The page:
The Baltimore Orioles are planning to promote pitching prospect Kevin Gausman on Thursday, according to Jon Morosi of FOX Sports. The move comes as a surprise, given that Orioles GM Dan Duquette said a week ago that Gausman was not a candidate to be called-up to fill one of the spots in their rotation.
Which is what scares me about this move. Having not had a chance to see Gausman in person this season, I can't tell you first hand whether or not he's ready to face major league hitters. I can only go off of what others say, and that can be dangerous. For instance, Jason Churchill of ESPN.com tweeted that scouts he talked to earlier this season didn't think Gausman was ready. On the other hand, J.D. Sussman of FanGraphs.com recently posted a scouting report calling for the Orioles to make exactly this move. And I know J.D. and respect his opinion.
But the Orioles' change of heart begs the question - what was their thinking and why did their mind change?
A win on Tuesday evening ended a six game skid for the Orioles, and with vacancies in their rotation, Gausman is probably their best option. With a 3.11 ERA and a 2.44 FIP in Double-A this season, Gausman has left little doubt that he's ready for a step up, and with his exceptional control (just under one walk per nine innings), he's at a low risk to self-combust if asked to make a jump to the majors. Additionally, he's the top prospect in an otherwise barren farm system.
But all of that was true a week ago. Was the Orioles recent losing streak really enough to change their mind?
If the issue a week ago was financially-related - in that they intended to hold him back past the Super-2 deadline but after six straight losses decided that it was worth the extra money they'll spend with that extra arbitration year to help right the ship now - then I'm ok with the decision. A change in financial strategy can be dictated by wins and losses on the field.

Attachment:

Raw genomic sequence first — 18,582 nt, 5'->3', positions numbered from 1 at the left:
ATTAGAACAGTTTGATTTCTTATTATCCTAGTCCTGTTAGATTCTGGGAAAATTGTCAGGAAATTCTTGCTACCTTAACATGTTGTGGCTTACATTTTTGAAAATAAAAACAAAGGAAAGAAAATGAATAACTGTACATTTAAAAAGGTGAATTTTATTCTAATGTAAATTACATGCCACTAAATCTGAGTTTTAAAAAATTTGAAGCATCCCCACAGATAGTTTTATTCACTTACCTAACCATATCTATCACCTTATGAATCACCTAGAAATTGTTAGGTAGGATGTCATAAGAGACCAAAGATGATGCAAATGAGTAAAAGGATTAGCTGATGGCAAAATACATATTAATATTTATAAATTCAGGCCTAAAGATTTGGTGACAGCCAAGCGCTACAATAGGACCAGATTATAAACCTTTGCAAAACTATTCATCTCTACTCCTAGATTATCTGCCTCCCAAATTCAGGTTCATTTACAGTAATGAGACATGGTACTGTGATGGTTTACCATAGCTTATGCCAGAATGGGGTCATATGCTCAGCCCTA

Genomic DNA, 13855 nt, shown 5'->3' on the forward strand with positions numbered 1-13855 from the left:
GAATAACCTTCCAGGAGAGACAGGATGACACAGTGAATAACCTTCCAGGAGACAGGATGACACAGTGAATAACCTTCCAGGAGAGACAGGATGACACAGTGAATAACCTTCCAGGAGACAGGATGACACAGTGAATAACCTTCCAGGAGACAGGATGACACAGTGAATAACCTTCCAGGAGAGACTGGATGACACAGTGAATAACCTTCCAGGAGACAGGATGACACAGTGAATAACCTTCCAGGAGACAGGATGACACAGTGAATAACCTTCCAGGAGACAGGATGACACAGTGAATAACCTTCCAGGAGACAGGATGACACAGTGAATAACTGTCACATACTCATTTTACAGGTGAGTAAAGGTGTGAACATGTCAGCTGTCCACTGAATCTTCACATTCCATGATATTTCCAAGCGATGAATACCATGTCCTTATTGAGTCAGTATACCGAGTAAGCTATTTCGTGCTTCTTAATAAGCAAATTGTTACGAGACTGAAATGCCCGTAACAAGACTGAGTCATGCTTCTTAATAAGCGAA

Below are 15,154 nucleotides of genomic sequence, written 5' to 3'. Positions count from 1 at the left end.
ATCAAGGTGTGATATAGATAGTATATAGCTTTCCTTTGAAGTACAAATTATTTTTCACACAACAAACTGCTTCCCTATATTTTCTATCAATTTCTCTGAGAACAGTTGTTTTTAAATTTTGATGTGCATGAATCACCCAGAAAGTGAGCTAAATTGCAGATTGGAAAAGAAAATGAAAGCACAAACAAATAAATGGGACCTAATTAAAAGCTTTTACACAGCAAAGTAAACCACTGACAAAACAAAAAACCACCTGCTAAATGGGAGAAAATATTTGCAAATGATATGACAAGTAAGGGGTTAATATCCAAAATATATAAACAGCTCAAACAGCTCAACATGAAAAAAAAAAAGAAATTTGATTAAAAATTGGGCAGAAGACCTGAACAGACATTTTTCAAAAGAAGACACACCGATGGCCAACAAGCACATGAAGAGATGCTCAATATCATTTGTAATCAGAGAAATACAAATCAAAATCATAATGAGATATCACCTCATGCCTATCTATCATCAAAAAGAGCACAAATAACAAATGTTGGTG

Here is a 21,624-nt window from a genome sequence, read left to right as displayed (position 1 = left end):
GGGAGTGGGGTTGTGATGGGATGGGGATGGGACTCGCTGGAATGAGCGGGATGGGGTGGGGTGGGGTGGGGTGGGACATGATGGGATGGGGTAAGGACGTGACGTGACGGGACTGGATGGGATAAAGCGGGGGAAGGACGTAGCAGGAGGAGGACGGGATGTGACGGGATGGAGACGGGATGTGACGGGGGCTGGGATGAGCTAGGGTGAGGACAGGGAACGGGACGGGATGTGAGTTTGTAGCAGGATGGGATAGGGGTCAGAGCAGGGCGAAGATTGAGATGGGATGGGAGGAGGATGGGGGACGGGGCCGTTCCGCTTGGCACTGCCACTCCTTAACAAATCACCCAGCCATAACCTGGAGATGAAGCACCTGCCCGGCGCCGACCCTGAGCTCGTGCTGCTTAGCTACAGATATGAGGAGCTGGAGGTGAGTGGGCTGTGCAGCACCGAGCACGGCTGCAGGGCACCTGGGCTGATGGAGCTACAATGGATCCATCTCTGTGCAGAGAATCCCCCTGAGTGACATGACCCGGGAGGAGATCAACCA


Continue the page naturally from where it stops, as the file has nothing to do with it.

But if the Orioles internal evaluation was that Gausman wasn't quite ready for the majors, yet after a week of losses the Orioles decided that, ready or not, he was still their best option, then I'm not as sold. The Orioles are competing this season, and Gausman at even 75 percent of his potential may be their best option, but rushing their only healthy impact prospect in a panic mode could cost them. If Gausman is close, but not quite there, then a handful of additional minor league starts (perhaps at the Triple-A level) could be all he needs to be a truly impact pitcher down the stretch, a la Matt Harvey after his promotion last season. Calling him up before he's completely ready could leave them with an average pitcher for four months instead of an above-average one for two-and-a-half.
But again, I don't know the Orioles thinking. I hope that they felt he was ready all along and were trying to hold him back for financial reasons instead of rushing him to the majors in a panic move. If that's the case, they I applaud them for being willing to take on extra salary down the road to make a run at things now. But if this is because they're out of decent pitching options, then it concerns me, whether Gausman is ready or not, that the Orioles changed their developmental philosophy on their top prospect based on a bad week of results at the major league level.
Gausman should be able to hold his own either way because of his exceptional control and power arsenal, but we have to hope that by calling him up now instead of in a month or two, the Orioles aren't costing themselves a chance at getting an exceptional finished product for a stretch run.